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Rev. Al Sharpton Headshot

If We Did Not Share in the Prosperity, Why Should We Have to Share in the Sacrifice?

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When the great recession of 2008 struck, it hit some of us harder than others. Middle class families, the poor, people of color and the workers of America suffered the most, while those that caused the crisis were largely unscathed -- many even increased their wealth. Today, when we are in danger of going over the notorious fiscal cliff, some repeatedly speak of 'shared sacrifice.' But when the top 2 percent were enjoying their tax breaks and stockpiling their prosperity, there was no sharing with the masses. And instead, these individuals and groups now have the audacity to ask seniors, minorities, folks whose children fought in our wars, the disenfranchised and the most vulnerable among us to sacrifice some more. Does that seem fair to you?

On Monday, I was in the nation's capital with Marc Morial, President and CEO of the National Urban League, Ben Jealous, President and CEO of the NAACP, and Melanie Campbell, the Executive Director of the National Coalition on Black Civic Participation as we convened a meeting on the 'Agenda for Black America.' We gathered a group of African American and civil rights leaders representing 62 organizations as we collaborated on national priorities for the coming Presidential term. We will be laying out the specifics of this agenda (addressing everything from economic disparity to the criminal justice system) to Congress and the White House in the next several weeks. But the very first thing that all of us who care about the future of our nation must agree on is that middle class tax cuts must be reissued and tax breaks for the top 2 percent must expire.

About two weeks before our 'Agenda for Black America' coalition, progressive leaders (including myself), met with President Obama to advocate on behalf of our respective communities. Representing a diverse group of organizations -- White, Black, Latino, gay/lesbian and female -- we highlighted ways in which we can collectively continue moving forward. As we expressed to the President in that meeting, it's abundantly clear that Republicans simply do not understand the new electorate.

Back in 1988, George H.W. Bush won approximately 61 percent of the White vote and was swept into office. In 2012, Mitt Romney won about the same percentage of White voters and lost. The demographics of the country have undeniably changed. There's a new America and a new electorate. And those who do not comprehend this notion will continue losing support and continue losing elections. Any further negotiations regarding the looming fiscal cliff must also keep this new America in mind.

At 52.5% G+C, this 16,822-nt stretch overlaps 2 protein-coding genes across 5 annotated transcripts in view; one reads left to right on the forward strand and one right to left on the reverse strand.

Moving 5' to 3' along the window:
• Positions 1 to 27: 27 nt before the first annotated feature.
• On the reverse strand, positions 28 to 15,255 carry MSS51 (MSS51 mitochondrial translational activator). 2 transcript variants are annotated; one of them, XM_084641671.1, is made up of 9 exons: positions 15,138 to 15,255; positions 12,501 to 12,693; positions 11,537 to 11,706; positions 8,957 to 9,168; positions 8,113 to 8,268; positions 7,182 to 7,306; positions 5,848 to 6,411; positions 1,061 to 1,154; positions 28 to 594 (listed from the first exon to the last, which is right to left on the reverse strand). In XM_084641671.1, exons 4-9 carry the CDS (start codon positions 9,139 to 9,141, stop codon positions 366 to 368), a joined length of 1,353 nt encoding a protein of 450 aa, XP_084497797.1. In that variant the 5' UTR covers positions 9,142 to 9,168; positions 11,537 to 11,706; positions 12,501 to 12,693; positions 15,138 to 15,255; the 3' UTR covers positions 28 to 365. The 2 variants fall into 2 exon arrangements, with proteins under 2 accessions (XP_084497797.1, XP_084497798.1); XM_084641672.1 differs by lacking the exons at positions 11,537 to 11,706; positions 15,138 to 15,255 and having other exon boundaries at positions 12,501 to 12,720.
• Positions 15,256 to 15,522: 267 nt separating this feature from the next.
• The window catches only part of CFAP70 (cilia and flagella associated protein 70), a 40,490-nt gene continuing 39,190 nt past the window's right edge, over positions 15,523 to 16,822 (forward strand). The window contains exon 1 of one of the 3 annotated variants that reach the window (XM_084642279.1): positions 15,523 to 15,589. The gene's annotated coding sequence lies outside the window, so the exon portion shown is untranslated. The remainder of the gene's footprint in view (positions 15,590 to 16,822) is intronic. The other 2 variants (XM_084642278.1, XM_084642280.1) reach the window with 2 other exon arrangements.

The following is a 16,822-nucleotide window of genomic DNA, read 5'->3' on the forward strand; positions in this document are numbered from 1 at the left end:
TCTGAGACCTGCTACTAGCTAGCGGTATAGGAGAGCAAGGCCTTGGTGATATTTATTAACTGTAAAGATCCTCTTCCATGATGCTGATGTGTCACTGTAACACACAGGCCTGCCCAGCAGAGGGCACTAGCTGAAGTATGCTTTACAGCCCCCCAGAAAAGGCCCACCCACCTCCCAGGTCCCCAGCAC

The new majority of Americans -- Blacks, Whites, Latinos, gays/lesbians, seniors -- cannot pay the bill of the elite 2 percent by having 'entitlement programs' that they disproportionately depend on eliminated or cut, while we continue to give tax breaks to those that have benefitted the most from those tax loopholes. In a recent speech in Atlanta, Chairman of the Federal Reserve Ben Bernanke even stated that communities of color must be included on the road to recovery and that they have suffered extensively during these tough economic times, especially with regards to home ownership.

With limited time remaining for talks about the fiscal cliff, the degrading language and the blame game will likely fire up. They will try to paint the new America, the majority of us, as somehow lazy or jealous of their wealth. But it is the majority that played by the rules, paid into Medicare, into Social Security and into other essential programs, and yet still suffered the most while the ones who caused the financial crisis continued to enjoy their tax breaks and amass their riches.

Simply put: if we did not share in the prosperity, then we should not be asked to share in the sacrifice. Period. The New America spoke on Election Day and we want the 2 percent to make sure they hear us now.